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Standing up for a Natural Childhood – Reflections on an Action Research Project

During 2016 a group of passionate early learning and community services professionals came together to participate in the Health and Community Services Workforce Council’s Action Research Project – Standing up for a Natural Childhood over an eight month period. This project was facilitated by Sue Inglis and participants were mentored throughout the project by April Cunningham.

The purpose of this Action Research Project was dear to the hearts of Sue, April and the participants, who came together over shared interest on the importance of children being exposed to a natural childhood. The group spent their time together in deep conversation to gain a greater understanding of children’s mental and physical health and wellbeing, which helped the participants to clearly see how young children were being affected by the way they were living their young lives.

Participants were concerned about the amount of time children spend on screens, the lack of play and freedom to explore and create, the disconnect with nature and the subsequent shift to more sedentary lifestyles for children. The participants felt the urgency to create awareness and to consider their roles as advocates for children’s lives. Participants felt passionate about children’s fundamental rights to play, and to play freely in nature because they were aware that this is where they are likely to experience the pure joy of freedom, and this is where they will develop their important connection to, and respect of, our mother earth.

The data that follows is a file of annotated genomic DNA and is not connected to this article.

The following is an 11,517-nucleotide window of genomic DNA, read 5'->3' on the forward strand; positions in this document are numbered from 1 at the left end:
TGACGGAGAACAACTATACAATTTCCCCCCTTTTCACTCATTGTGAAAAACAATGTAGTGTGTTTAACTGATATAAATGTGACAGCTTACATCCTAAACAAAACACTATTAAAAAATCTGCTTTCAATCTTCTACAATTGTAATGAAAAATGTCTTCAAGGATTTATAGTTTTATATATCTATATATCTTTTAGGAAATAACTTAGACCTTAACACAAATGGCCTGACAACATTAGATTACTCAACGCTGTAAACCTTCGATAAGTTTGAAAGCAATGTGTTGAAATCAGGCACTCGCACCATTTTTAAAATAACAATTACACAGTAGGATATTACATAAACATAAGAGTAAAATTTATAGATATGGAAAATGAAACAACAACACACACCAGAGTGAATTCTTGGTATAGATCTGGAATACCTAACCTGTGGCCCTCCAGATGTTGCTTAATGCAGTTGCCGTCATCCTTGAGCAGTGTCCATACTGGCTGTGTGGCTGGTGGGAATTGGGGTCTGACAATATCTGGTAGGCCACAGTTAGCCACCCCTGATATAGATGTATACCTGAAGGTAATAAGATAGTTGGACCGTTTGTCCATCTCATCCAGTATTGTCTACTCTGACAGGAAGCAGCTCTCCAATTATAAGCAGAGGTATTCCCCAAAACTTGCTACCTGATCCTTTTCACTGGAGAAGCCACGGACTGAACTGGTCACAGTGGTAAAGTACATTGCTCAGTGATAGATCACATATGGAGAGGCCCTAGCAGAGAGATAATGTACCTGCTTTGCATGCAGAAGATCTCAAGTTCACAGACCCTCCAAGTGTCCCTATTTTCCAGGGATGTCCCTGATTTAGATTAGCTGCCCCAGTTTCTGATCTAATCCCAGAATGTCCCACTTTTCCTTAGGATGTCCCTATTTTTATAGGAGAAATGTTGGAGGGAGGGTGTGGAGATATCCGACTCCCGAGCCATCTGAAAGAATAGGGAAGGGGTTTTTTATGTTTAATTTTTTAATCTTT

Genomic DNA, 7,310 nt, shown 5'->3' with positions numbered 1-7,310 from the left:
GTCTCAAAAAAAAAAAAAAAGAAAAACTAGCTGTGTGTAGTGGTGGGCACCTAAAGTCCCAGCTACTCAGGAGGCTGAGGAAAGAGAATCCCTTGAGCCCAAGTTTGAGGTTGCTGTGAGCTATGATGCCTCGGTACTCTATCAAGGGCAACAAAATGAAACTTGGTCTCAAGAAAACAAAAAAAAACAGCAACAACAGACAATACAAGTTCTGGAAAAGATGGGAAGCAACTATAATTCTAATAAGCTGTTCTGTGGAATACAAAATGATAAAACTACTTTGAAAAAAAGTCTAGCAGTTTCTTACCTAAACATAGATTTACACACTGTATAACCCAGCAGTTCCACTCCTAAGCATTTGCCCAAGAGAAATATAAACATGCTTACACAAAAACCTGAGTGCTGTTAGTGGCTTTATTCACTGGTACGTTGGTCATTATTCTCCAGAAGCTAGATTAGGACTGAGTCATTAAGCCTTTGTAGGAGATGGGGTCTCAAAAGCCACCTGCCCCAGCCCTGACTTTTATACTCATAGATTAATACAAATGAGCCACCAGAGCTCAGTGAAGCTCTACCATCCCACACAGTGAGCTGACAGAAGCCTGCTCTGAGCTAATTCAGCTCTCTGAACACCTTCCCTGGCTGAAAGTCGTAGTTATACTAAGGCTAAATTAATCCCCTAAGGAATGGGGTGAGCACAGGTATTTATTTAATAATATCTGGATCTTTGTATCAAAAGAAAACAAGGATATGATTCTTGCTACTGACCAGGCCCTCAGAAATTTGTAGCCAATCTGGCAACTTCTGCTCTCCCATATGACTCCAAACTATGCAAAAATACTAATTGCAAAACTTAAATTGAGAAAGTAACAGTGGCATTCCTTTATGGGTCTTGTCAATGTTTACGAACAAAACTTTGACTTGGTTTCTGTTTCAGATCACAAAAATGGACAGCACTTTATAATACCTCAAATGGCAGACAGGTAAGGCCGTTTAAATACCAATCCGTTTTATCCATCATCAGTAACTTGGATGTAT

Participants also recognised that they could draw on the wisdom from the traditional custodians of this land and wanted to explore the value of deepening respect for Aboriginal and Torres Strait Islander ways of doing and being. They could see that through better understanding the practices that had allowed a deep connection to country for thousands of years, they too could be better equipped to live their lives with calm, awareness, respect and meaning.

Through action research and joining forces around this topic participants focussed on these big issues. It was both exciting and emotionally moving.

The action research process can be daunting at first. For many of our participants in the project, this process was a new way to work. Some of the participants initial comments on starting the project were, “We need to rethink how we might inspire the other educators to come on board”, “At this point, I am thinking deeply about how our adult influence affects children”, and “I need to do more reading and work out how best to research what is happening in our workplace so I can get a clearer picture”.

Creating a space that allows individuals to search for the questions that really need to be answered and spending a lengthy time allowing the process to unfold, is often not a luxury afforded in busy and dynamic workplaces. Participants in the project wanted to encourage their fellow teams to delve more deeply into the topic of natural childhoods, finding new meanings that would improve the practices in their service and ultimately the outcomes for the children in their care. Each group created a research question that their teams could take the time to explore. They would then go back to their services and look more closely at the current perspectives and practices, and gain opinions from their communities that would further inform their thinking. Teams found this action research process unearthed truths about their service that allowed them to see more clearly the direction they should take to create change.